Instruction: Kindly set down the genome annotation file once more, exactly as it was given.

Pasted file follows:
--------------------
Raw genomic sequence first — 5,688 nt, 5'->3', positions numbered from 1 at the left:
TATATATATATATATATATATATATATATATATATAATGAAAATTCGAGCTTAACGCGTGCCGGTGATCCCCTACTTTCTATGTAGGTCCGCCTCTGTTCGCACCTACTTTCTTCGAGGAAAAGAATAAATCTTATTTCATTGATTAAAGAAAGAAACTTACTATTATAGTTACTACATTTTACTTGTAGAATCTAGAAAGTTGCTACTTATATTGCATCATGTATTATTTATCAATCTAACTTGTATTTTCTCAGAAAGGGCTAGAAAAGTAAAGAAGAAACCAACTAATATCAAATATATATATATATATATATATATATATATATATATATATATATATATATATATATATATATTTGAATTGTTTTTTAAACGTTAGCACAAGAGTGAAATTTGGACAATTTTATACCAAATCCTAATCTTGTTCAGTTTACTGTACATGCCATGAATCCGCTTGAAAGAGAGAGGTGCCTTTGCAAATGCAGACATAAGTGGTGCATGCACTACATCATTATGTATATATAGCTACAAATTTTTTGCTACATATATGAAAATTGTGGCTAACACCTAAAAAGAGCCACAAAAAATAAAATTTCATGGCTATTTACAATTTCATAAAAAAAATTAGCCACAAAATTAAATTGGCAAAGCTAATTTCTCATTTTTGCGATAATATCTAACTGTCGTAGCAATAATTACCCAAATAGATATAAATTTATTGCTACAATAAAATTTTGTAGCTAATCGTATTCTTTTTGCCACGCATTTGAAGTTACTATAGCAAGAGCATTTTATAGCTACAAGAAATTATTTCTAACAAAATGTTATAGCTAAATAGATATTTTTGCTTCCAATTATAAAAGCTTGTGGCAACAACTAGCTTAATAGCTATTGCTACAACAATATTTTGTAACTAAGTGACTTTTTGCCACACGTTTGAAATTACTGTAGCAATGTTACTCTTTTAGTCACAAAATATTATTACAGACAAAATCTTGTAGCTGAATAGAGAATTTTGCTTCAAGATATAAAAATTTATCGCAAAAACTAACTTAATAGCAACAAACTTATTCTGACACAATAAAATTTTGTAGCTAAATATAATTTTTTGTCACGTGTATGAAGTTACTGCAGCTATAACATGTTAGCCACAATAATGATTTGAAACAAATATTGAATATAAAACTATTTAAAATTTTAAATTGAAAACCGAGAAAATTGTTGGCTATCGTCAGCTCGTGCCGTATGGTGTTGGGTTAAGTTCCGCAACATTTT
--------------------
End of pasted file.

Raw genomic sequence first — 5,688 nt, 5'->3', positions numbered from 1 at the left:
TATATATATATATATATATATATATATATATATATAATGAAAATTCGAGCTTAACGCGTGCCGGTGATCCCCTACTTTCTATGTAGGTCCGCCTCTGTTCGCACCTACTTTCTTCGAGGAAAAGAATAAATCTTATTTCATTGATTAAAGAAAGAAACTTACTATTATAGTTACTACATTTTACTTGTAGAATCTAGAAAGTTGCTACTTATATTGCATCATGTATTATTTATCAATCTAACTTGTATTTTCTCAGAAAGGGCTAGAAAAGTAAAGAAGAAACCAACTAATATCAAATATATATATATATATATATATATATATATATATATATATATATATATATATATATATATATTTGAATTGTTTTTTAAACGTTAGCACAAGAGTGAAATTTGGACAATTTTATACCAAATCCTAATCTTGTTCAGTTTACTGTACATGCCATGAATCCGCTTGAAAGAGAGAGGTGCCTTTGCAAATGCAGACATAAGTGGTGCATGCACTACATCATTATGTATATATAGCTACAAATTTTTTGCTACATATATGAAAATTGTGGCTAACACCTAAAAAGAGCCACAAAAAATAAAATTTCATGGCTATTTACAATTTCATAAAAAAAATTAGCCACAAAATTAAATTGGCAAAGCTAATTTCTCATTTTTGCGATAATATCTAACTGTCGTAGCAATAATTACCCAAATAGATATAAATTTATTGCTACAATAAAATTTTGTAGCTAATCGTATTCTTTTTGCCACGCATTTGAAGTTACTATAGCAAGAGCATTTTATAGCTACAAGAAATTATTTCTAACAAAATGTTATAGCTAAATAGATATTTTTGCTTCCAATTATAAAAGCTTGTGGCAACAACTAGCTTAATAGCTATTGCTACAACAATATTTTGTAACTAAGTGACTTTTTGCCACACGTTTGAAATTACTGTAGCAATGTTACTCTTTTAGTCACAAAATATTATTACAGACAAAATCTTGTAGCTGAATAGAGAATTTTGCTTCAAGATATAAAAATTTATCGCAAAAACTAACTTAATAGCAACAAACTTATTCTGACACAATAAAATTTTGTAGCTAAATATAATTTTTTGTCACGTGTATGAAGTTACTGCAGCTATAACATGTTAGCCACAATAATGATTTGAAACAAATATTGAATATAAAACTATTTAAAATTTTAAATTGAAAACCGAGAAAATTGTTGGCTATCGTCAGCTCGTGCCGTATGGTGTTGGGTTAAGTTCCGCAACATTTT